3. baskinrobbin

    How has the experience been 3 days in? I'm thinking of getting my wife an iphone to replace her 5X. Any issues when texting android phones?

  4. soomld

    Here's a referral code to get a $20 credit when you join Google Fi! 2NF175

    Happy holidays :)

  5. Jeffsters

    Say good bye to privacy!

  6. Davor Radman

    Can anyone tell me..


    Are USA carrier plans so terrible that Google Fi is good by comparison?


    Because to me, it looks like a complete ripoff.

  7. Daniel Kay

    Why are some of these paragraphs content editable on this page? I'm assuming this is a mistake?

  8. bgoodbody

    FWIW, 1st attempts to sign up for Google FI failed due to checking of address with POSTAL DB which does not have anything for 2 zip codes here as they do not deliver mail, but UPS and FEDEX have no trouble here. I had to sign up a day later using the address as a friends in next town,


    1st SIM card can't be read by new phone, but Verizon SIM has no problem, new SIM due here next week.

  9. wosully

    I just did this with my son's iPhone 7 and asked for a new SIM from Google, so we had no problems at all, and the phone booted with the Google Fi monicker in the top left. We are saving quite a bit over Verizon, and I have used Fi on the Pixels for a few years.

  10. garetmg

    I've been a happy Fi customer for a couple years now. I love how my text messages come in on Hangouts, and how the conversation history is always available whether using my sim in my Pixel 1 or in my Moto X4 (both Fi-approved phones), as well as in Gmail. It's also convenient to respond to texts from within Gmail on the desktop every now and then.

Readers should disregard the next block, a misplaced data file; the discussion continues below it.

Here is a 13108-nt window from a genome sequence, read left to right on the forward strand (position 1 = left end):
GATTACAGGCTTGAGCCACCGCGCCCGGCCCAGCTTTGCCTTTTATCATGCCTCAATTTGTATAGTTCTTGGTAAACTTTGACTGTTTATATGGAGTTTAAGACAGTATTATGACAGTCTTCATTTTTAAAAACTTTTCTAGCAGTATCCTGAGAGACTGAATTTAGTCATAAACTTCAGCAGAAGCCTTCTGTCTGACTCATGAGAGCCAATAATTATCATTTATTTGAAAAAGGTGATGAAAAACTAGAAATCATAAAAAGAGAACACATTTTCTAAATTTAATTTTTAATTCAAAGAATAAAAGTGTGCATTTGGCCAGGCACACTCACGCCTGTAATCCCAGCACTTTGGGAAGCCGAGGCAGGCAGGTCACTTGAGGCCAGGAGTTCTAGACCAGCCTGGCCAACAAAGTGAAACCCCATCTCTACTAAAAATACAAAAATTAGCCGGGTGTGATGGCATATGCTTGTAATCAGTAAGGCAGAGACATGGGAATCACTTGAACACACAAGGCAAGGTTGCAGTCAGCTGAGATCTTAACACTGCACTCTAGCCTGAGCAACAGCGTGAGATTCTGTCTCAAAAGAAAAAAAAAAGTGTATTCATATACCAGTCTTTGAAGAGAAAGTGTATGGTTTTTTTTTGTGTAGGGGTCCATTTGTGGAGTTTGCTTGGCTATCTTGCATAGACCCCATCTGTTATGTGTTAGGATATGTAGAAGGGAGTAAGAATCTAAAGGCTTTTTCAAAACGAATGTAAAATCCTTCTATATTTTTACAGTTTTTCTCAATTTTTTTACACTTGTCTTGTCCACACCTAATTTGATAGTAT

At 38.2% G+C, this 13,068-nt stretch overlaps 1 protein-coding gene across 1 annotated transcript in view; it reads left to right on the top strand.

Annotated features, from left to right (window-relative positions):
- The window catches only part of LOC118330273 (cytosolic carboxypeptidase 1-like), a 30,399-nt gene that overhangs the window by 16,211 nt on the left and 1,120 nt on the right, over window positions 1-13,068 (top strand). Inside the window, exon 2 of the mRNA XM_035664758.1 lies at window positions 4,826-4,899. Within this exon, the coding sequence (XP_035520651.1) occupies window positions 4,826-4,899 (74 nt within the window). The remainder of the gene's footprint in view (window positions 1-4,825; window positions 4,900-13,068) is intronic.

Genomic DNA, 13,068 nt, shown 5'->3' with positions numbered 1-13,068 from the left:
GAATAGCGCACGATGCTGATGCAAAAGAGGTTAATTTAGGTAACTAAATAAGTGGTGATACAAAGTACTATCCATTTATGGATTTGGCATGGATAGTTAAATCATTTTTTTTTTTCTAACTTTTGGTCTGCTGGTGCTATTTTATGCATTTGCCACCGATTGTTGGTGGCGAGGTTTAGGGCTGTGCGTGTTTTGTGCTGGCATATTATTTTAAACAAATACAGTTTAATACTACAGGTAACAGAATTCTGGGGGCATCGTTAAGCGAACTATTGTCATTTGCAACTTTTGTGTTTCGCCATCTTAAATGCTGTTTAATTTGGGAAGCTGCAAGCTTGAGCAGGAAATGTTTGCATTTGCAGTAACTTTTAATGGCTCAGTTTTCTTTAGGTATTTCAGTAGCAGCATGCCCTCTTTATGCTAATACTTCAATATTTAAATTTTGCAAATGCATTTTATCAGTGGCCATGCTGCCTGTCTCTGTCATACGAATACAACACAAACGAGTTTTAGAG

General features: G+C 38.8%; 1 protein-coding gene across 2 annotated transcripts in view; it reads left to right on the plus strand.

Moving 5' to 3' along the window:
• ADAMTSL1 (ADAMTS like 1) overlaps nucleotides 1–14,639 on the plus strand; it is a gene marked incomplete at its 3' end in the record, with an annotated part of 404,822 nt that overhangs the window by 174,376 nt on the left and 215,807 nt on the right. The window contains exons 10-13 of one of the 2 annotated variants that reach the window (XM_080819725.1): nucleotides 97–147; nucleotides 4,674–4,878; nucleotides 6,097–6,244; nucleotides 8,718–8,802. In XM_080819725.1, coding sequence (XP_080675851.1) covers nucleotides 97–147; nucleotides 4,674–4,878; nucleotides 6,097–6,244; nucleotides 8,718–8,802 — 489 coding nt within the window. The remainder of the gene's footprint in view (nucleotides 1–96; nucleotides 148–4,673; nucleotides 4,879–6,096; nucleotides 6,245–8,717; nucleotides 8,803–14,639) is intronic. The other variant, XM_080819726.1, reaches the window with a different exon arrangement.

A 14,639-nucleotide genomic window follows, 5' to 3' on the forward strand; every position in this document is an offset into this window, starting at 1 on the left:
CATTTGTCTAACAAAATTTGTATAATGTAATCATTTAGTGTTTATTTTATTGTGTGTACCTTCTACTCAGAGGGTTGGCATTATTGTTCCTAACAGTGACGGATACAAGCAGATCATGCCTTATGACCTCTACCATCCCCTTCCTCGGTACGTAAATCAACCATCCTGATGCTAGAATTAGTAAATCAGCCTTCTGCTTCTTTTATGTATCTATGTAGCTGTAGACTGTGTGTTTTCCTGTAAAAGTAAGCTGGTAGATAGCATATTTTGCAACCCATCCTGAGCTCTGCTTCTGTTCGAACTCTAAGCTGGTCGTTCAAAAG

Can you talk about how this experience would differ using Fi with an iPhone? You mentioned something about iMessages just working. Does that mean texts sent and received with a particular # while using the sim in an iPhone would not appear in my Hangouts history for said # when viewing on Gmail or when you switch back to a Fi-approved phone? Is there a chance some texts would get lost if was routed to your iMessages but you'd already switched your sim back over to an Android device?


    Thanks!

  11. Bob Shutts

    If you keep the iPhone you can test Apple Watch 4.0. Just sayin'. ;)

  12. fp0n

    My daughter is traveling for a semester in Europe (mostly Italy) and we have Verizon and I was thinking of supplementing the Verizon data service with GigSky or Truphone using the eSIM support with the new iPhones - I guess Project Fi would also be an option but was wondering if anyone had an opinion about those other two services instead. Thanks

  13. RossNWirth

    "text messaging with non-iMessage users (e.g. the world) will work." Should be i.e. not e.g. right? in other words vs. example given?

  14. JaseCutler

    I've been using my iPhone now on Google Fi for coming up on two weeks now. Curious if you run into two issues:


    • Text messages from Lyft/Amazon/automated services are often delayed or jumbled together. Rather annoying for services I've set up for 2FA or in Lyft's case telling me my driver is there.
    • Phone call volumes seem just a tad lower volume than they did on Verizon. Both from other Verizon customers and Sprint customers. It wouldn't be an issue if the other end didn't use speaker phone, but it becomes many "I didn't catch that" as what used to be 'just loud enough' to understand is now inaudible.


    And yeah... it's super 2006 to dial into voicemail. I'm not sure I'm enjoying my experience, only the bill.

  15. nexsoft

    FYI guys - I was able to get Google Fi to work on my old Windows phone : Lumia 950 XL. I wanted to test out Fi before committing to it. To do so i had to cheat a bit by registering it 1st on my Note 8 then putting the sim in the 950. After a restart i was able to text ,call and use data.